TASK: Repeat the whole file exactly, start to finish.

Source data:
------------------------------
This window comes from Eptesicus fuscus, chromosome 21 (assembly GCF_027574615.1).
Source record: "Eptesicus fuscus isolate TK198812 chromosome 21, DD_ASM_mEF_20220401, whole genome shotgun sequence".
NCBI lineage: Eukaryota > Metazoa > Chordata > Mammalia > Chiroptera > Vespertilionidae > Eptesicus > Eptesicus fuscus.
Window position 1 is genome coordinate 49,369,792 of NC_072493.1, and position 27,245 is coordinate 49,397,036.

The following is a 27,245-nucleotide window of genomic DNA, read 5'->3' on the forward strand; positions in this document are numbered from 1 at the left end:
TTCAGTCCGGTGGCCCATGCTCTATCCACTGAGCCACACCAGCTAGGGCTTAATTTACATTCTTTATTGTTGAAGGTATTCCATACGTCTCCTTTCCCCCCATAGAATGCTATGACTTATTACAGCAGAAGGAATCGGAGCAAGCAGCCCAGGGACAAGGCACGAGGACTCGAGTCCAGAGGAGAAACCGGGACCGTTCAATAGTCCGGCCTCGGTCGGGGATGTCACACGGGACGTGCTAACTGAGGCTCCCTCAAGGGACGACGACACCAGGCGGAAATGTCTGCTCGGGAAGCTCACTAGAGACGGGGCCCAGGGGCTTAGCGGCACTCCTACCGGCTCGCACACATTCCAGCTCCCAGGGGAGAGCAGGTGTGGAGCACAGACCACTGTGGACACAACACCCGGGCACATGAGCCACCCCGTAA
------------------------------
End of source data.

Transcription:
This window comes from Eptesicus fuscus, chromosome 21 (assembly GCF_027574615.1).
Source record: "Eptesicus fuscus isolate TK198812 chromosome 21, DD_ASM_mEF_20220401, whole genome shotgun sequence".
NCBI lineage: Eukaryota > Metazoa > Chordata > Mammalia > Chiroptera > Vespertilionidae > Eptesicus > Eptesicus fuscus.
Window position 1 is genome coordinate 49,369,792 of NC_072493.1, and position 27,245 is coordinate 49,397,036.

The following is a 27,245-nucleotide window of genomic DNA, read 5'->3' on the forward strand; positions in this document are numbered from 1 at the left end:
TTCAGTCCGGTGGCCCATGCTCTATCCACTGAGCCACACCAGCTAGGGCTTAATTTACATTCTTTATTGTTGAAGGTATTCCATACGTCTCCTTTCCCCCCATAGAATGCTATGACTTATTACAGCAGAAGGAATCGGAGCAAGCAGCCCAGGGACAAGGCACGAGGACTCGAGTCCAGAGGAGAAACCGGGACCGTTCAATAGTCCGGCCTCGGTCGGGGATGTCACACGGGACGTGCTAACTGAGGCTCCCTCAAGGGACGACGACACCAGGCGGAAATGTCTGCTCGGGAAGCTCACTAGAGACGGGGCCCAGGGGCTTAGCGGCACTCCTACCGGCTCGCACACATTCCAGCTCCCAGGGGAGAGCAGGTGTGGAGCACAGACCACTGTGGACACAACACCCGGGCACATGAGCCACCCCGTAA